Route 66 Marathon: Around the Races
BY ZAC PATTERSON World Sports Writer
Monday, November 19, 2012
11/19/12 at 6:55 AM
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Dustin Damery, a Spanish teacher at Enid High School, came armed to the Route 66 Marathon with a makeshift sword, face-paint and a kilt.
"I don't have a legitimate kilt because they cost about $1,000, but I picked this up at a party store," Damery said.
Damery's goals in the race were less serious than others.
"I just painted my face to have fun because I'm not very fast," he said.
"I just wanted to come out and prove to myself that I could do it and hopefully entertain some people at the same time. It's a great atmosphere and a great race."
Frank Muller, a Tulsan, was one of many Marathon Maniacs from across the country who ran the Route 66 Marathon. The Maniacs are a club of more than 5,000 whose members run in various marathons across the country and awards its members for their accomplishments.
"You get to know folks from all around the country being in the Maniacs," Muller said.
"This is my second favorite marathon besides New York because it celebrates its runner," Muller said. "It focuses on the Maniacs and where they're from and it's just a great event because it's a celebration from start to finish." This was Muller's 48th marathon.
Israeli amputee runner Eitan Hermon lost his right leg serving his country in the second Lebanese war, but that has not stopped him from pursuing his goals. Running in his seventh marathon since he lost his leg, and first in the United States, Hermon blazed to the finish line.
While he was unable to set the world record for running a marathon as an amputee, Hermon has bigger goals in mind. "My goal is to get to the Paralympics in Rio in 2016, but I really enjoyed the race," he said.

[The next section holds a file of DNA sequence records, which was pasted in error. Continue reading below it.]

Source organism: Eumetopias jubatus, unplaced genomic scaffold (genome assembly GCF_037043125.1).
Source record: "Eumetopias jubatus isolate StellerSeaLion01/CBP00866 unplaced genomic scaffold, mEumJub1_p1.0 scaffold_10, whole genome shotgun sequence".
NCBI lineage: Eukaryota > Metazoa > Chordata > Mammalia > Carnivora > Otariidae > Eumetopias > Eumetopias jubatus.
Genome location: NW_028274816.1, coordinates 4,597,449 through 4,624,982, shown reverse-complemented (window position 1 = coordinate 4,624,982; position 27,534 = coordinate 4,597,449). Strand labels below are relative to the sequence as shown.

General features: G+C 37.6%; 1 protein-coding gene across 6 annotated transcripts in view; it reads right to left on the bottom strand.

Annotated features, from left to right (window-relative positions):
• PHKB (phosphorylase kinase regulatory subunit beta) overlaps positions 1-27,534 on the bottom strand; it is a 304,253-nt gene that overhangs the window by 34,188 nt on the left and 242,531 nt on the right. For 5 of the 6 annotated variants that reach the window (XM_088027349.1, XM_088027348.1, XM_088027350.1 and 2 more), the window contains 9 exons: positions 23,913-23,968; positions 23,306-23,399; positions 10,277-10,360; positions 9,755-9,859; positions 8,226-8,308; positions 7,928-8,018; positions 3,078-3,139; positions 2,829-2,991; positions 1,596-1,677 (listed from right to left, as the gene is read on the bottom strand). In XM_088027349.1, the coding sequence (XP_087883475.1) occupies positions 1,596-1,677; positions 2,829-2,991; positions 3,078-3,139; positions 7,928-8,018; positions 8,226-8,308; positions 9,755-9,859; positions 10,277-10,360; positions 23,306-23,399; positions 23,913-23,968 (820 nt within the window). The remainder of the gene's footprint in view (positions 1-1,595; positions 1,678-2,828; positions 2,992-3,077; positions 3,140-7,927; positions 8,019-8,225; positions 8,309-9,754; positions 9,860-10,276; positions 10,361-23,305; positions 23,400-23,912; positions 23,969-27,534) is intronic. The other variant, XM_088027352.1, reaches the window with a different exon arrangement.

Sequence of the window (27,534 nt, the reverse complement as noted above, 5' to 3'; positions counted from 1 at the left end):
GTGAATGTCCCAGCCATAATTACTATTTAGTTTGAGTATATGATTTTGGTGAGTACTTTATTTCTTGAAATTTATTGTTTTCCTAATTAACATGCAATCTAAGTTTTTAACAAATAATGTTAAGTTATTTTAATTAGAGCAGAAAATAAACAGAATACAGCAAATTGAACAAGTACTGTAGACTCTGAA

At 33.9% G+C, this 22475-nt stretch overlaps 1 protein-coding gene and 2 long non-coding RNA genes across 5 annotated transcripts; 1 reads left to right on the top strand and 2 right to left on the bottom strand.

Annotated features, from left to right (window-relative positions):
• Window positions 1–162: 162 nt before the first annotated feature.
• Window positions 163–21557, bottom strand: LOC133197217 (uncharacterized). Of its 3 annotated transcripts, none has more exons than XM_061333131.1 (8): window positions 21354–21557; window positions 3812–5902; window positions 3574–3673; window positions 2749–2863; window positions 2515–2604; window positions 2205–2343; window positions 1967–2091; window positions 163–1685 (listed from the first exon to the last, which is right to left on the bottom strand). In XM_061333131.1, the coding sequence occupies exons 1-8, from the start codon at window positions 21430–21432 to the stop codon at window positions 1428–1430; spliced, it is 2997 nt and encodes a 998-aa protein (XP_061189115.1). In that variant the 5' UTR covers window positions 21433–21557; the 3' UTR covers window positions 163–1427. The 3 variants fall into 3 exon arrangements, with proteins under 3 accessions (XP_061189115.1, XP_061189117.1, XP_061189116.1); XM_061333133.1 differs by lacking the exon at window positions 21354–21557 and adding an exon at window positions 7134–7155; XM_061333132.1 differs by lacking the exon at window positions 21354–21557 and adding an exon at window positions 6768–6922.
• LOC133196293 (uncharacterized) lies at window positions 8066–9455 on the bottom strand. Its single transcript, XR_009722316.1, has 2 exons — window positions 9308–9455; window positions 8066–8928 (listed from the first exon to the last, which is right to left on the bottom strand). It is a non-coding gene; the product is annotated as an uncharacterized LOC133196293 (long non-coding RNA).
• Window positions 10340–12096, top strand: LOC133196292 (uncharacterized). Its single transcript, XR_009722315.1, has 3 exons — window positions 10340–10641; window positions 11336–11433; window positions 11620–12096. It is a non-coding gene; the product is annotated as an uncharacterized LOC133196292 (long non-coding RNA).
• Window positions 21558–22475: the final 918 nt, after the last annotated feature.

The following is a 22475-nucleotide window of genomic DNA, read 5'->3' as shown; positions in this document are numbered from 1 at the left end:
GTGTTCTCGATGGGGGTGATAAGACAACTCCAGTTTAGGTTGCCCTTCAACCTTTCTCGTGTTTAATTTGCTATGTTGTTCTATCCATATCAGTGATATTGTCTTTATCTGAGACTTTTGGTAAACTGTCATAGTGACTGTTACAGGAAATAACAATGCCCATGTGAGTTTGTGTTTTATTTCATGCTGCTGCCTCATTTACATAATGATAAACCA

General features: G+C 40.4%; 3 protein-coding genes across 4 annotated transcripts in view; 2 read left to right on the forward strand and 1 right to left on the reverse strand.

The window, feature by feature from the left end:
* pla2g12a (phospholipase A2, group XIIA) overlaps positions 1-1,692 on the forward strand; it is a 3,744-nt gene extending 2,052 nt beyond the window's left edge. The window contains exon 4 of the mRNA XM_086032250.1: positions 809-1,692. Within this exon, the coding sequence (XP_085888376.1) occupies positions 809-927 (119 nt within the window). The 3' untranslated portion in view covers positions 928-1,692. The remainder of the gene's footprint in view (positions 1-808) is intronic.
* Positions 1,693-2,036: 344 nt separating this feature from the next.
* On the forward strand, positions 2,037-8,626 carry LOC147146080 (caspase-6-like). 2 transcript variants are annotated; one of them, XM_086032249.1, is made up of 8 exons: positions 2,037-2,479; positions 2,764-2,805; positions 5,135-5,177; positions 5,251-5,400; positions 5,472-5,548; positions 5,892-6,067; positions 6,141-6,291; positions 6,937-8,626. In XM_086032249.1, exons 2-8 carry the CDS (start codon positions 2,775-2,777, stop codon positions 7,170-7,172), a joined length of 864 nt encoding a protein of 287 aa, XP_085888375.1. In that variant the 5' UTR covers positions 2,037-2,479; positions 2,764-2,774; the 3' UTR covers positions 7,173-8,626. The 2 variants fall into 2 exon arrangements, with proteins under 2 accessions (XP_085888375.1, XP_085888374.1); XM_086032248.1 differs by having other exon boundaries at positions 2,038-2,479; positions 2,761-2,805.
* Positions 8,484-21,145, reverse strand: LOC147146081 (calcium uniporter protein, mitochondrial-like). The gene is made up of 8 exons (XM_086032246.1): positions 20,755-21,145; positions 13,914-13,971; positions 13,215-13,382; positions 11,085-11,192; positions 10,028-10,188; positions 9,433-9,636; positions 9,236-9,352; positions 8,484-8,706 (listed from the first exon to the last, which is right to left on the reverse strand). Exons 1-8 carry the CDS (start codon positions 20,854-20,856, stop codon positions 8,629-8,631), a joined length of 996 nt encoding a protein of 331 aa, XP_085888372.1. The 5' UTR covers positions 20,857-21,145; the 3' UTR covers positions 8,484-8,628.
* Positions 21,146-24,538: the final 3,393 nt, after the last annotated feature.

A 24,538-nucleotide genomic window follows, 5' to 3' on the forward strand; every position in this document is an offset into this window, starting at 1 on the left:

In their "Team Andrew" T-shirt, Kevin Andew, his wife, Melissa Andrew, and sister Kati Najera ran for more than self-fulfillment.
"My wife and I celebrated our five-year anniversary for running in October and around that same time my dad got diagnosed with thyroid cancer and had it removed, and he's always been an inspiration for me," Andrew said.
"So I thought in honor of him I'd put his name on the shirt and run for him."
Andrew's father, Bill, is a born-and-raised Tulsan. The back of the shirt donned the words, "If I rest, I rust."
"That quote is from a picture that has been above my dad's workbench since I was a kid. His relentless drive has been a motivation, and whether it's in business, sports or life, you just can't quit."
In her full-body Spider-Man get-up, Camille Herron broke the women's Guinness Book of World Record time for running in a superhero costume by finishing at 2:48:51.
Herron, who was the first-place finisher among women, has run in two Olympic trials and saw her time cut a bit by the costume.
"It was pretty tough, I was about 10 minutes slower than what I'm used to. The restriction of movement and overheating made it tougher," she said.
But Herron might go back to costumes in future marathons to break more records.
"There are several other Guinness World Record's that I want to go for: dressing like a cartoon character and dressing in a wedding dress," Herron said.
"It would be fun to get as many of those records that I can."
Richard Vaughn participated in his 24th marathon in his wheelchair, in a shirt that said "Crap." With the help of his wife, Vaughn made the shirt.
"It's a protest for people who park illegally in handicapped parking spaces," Vaughn joked.
Vaughn's wheelchair has 15,000 street miles on it, not just from marathons, but also from training, which for him is typically 500 to 750 miles. Vaughn is from Little Rock, Ark., and has run in all but one Route 66 Marathon.
Richard Vaughn, of Little Rock, participated in his 24th marathon in his wheelchair Sunday at the Route 66 Marathon in Tulsa. JAMES GIBBARD / Tulsa World
Tulsan Frank Muller runs with the Marathon Maniacs, a club of more than 5,000 who run in various marathons across the country. This was Muller's 48th marathon. JAMES GIBBARD / Tulsa World
Kevin Andrew, from Austin, ran the Route 66 Marathon in honor of his father, Bill Andrew. JAMES GIBBARD / Tulsa World
Dustin Damery nears the end of the half marathon at the Route 66 Marathon in Tulsa on Sunday. JAMES GIBBARD / Tulsa World
Eitan Hermon, an amputee runner from Israel, ran the Route 66 Marathon on Sunday. ZAC PATTERSON / Tulsa World